INS Satpura during a visit to Seychelles

by Pradip R Sagar

The Seychelles Coast Guard receives a patrol ship handed over by the Indian Navy in 2014 | State House, Office of the President of the Seychelles

New Delhi's efforts to strength its strategic presence in the Indian Ocean has apparently received a major setback after the Seychelles government said 'no' to India's plan to set up a military base in the archipelago nation.

Though Seychelles is yet to officially communicate its decision to India, the Seychelles government has stopped proceeding with the move, following growing opposition in the island nation. Seychelles President Danny Faure is scheduled to visit New Delhi by the end of this month.

If the collapse of the naval base plan is confirmed, it would be another major loss for India in the Indian Ocean in just a few months after New Delhi lost its grip on the Maldives, following political developments after the imposition of emergency on the island nation. Maldives, which was considered a close ally of India once, had turned down repeated requests from India to lift the state of emergency.

Amid a growing Chinese presence in the region, effectively encircling India commercially and militarily, New Delhi is working hard to counter Beijing's footprint in the neighbourhood. In order to salvage the crucial agreement with Seychelles, Foreign Secretary Vijay Gokhale also made a hurried visit to Seychelles in May.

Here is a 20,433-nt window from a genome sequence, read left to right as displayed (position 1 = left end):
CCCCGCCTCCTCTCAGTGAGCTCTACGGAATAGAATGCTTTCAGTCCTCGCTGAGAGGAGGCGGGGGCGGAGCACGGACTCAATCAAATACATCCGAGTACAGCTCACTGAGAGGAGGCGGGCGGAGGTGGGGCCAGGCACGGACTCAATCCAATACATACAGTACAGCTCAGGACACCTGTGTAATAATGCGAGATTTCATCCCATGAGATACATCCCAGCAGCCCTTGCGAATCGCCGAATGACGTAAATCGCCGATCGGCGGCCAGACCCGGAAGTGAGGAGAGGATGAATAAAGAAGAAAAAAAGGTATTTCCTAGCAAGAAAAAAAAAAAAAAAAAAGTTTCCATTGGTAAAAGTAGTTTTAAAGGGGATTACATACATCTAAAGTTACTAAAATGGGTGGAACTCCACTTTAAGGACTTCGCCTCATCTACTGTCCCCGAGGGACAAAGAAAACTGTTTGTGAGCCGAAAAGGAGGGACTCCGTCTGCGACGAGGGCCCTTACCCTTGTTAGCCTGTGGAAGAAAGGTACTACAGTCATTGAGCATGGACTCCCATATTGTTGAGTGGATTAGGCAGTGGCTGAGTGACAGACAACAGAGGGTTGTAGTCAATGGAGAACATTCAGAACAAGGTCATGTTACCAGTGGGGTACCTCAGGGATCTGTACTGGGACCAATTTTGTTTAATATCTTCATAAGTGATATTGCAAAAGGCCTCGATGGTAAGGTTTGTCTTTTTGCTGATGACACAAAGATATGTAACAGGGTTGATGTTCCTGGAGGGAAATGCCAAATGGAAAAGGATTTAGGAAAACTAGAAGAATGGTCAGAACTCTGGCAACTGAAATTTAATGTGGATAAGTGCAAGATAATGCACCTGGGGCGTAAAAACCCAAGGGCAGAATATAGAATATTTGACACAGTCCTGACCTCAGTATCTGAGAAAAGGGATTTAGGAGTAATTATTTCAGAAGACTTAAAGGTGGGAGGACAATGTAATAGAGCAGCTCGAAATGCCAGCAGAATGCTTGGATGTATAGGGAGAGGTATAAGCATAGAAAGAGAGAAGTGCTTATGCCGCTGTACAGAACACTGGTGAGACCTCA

The decision to jointly build a naval base was announced during the visit of Prime Minister Narendra Modi to Seychelles in March 2015, when both sides agreed to the development of Assumption Island.

India has plans to invest $550 million to build facilities to enhance the maritime surveillance and search and rescue capabilities of Seychelles. Besides, deploying Indian troops for training of Seychelles' soldiers, an agreement was signed to renovate an airstrip in the island, upgrade its jetty and construct housing facilities for the Seychelles Coast Guard. Assumption Island, located over 1,000 km southwest of Mahe island, is vital for tracking maritime routes in the Indian Ocean.

Last week, Seychelles President Danny Faure made an announcement allocating budgetary provisions to build coast guard facilities on Assumption Island, without mentioning India by name. His ruling party came under severe criticism from the opposition and many environmentalists over fears of an influx of Indians and concerns over the country's sovereignty.

India and Seychelles signed an MOU on defence cooperation in 2003. In 2009, India decided to send its warships to do joint patrolling in the country's exclusive economic zone (EEZ) against Somali pirates. With an aim to strengthen Seychelles' maritime surveillance capability, India also donated rotary-wing aircraft, patrol boats and a Dornier maritime surveillance aircraft to the island nation.

Moreover, as part of the 2015 agreement, India has built a chain of six coastal radar stations, which are manned by Seychelles Coast Guard personnel, but provide vital inputs to the Indian Navy to keep a 24 x 7 vigil of the activities in the Indian Ocean region.

"Having a naval base in Seychelles will be a strategic advantage to India to counter China's growing presence as well as provide commercial benefits," said a defence official.